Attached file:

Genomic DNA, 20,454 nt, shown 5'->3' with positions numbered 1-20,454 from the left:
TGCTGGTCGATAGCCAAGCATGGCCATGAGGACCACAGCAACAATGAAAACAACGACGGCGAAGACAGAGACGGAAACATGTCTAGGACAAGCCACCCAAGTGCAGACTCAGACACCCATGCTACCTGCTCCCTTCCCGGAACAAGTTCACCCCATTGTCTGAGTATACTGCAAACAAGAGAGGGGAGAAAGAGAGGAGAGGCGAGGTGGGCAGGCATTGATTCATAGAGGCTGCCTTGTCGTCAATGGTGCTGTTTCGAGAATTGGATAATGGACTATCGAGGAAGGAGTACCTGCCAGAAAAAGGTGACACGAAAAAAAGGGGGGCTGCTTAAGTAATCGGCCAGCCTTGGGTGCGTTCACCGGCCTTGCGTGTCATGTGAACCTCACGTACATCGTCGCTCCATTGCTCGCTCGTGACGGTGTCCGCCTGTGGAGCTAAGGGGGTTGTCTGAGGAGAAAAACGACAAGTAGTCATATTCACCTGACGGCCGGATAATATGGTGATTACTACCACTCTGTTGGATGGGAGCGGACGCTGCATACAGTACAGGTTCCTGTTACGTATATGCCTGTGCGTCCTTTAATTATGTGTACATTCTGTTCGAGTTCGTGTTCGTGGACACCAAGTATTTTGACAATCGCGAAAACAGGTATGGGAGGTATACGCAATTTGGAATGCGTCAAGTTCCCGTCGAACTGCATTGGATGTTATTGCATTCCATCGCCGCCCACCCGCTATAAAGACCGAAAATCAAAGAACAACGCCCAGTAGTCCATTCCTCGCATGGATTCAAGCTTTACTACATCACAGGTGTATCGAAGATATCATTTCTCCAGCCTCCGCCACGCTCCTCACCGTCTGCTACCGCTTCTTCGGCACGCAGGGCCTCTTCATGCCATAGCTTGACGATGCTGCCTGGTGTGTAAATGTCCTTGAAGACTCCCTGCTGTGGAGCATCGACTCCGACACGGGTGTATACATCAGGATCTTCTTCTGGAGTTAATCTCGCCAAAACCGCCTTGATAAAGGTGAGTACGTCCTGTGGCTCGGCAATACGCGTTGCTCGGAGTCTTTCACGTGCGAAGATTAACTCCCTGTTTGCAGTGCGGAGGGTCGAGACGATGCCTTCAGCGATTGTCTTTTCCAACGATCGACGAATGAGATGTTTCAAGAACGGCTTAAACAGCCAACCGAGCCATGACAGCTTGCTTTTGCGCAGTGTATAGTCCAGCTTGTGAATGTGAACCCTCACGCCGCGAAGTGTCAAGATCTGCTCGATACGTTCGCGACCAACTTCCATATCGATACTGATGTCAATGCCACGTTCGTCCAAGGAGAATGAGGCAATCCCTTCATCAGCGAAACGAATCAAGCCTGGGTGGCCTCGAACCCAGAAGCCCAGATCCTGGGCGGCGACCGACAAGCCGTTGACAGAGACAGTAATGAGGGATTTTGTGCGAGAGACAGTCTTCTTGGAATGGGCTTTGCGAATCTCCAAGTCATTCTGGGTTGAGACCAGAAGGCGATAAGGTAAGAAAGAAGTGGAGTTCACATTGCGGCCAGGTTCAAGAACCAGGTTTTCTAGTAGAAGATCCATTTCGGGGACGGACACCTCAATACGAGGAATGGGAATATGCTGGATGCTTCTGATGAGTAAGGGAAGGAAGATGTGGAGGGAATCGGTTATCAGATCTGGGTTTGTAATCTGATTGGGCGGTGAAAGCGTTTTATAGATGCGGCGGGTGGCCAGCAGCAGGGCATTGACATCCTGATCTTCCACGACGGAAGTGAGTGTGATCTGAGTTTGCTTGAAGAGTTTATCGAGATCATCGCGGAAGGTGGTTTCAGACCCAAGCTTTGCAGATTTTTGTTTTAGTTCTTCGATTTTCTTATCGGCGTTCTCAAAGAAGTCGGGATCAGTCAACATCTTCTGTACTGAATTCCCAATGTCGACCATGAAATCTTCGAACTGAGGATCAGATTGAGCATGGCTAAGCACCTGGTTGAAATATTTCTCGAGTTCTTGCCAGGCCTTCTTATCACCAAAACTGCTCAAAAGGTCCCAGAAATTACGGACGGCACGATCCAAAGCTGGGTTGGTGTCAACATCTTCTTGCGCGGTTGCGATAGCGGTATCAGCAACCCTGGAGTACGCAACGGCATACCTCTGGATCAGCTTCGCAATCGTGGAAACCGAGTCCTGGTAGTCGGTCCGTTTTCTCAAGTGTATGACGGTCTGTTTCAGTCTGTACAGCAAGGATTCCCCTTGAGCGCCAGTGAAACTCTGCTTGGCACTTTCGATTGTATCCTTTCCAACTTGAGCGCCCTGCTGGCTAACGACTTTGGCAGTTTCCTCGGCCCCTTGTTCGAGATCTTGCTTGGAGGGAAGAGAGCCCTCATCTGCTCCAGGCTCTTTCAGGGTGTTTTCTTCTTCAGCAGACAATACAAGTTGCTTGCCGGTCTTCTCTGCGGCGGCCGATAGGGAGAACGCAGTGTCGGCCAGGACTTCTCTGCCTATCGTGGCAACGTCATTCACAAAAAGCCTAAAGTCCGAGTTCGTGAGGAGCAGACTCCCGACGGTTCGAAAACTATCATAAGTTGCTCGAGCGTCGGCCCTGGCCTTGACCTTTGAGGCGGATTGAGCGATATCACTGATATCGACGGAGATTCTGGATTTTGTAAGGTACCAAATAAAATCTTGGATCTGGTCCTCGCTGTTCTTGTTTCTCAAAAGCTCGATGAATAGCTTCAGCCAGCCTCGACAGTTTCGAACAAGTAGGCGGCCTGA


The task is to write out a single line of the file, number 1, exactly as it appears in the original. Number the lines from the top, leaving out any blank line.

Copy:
Genomic DNA, 20,454 nt, shown 5'->3' with positions numbered 1-20,454 from the left: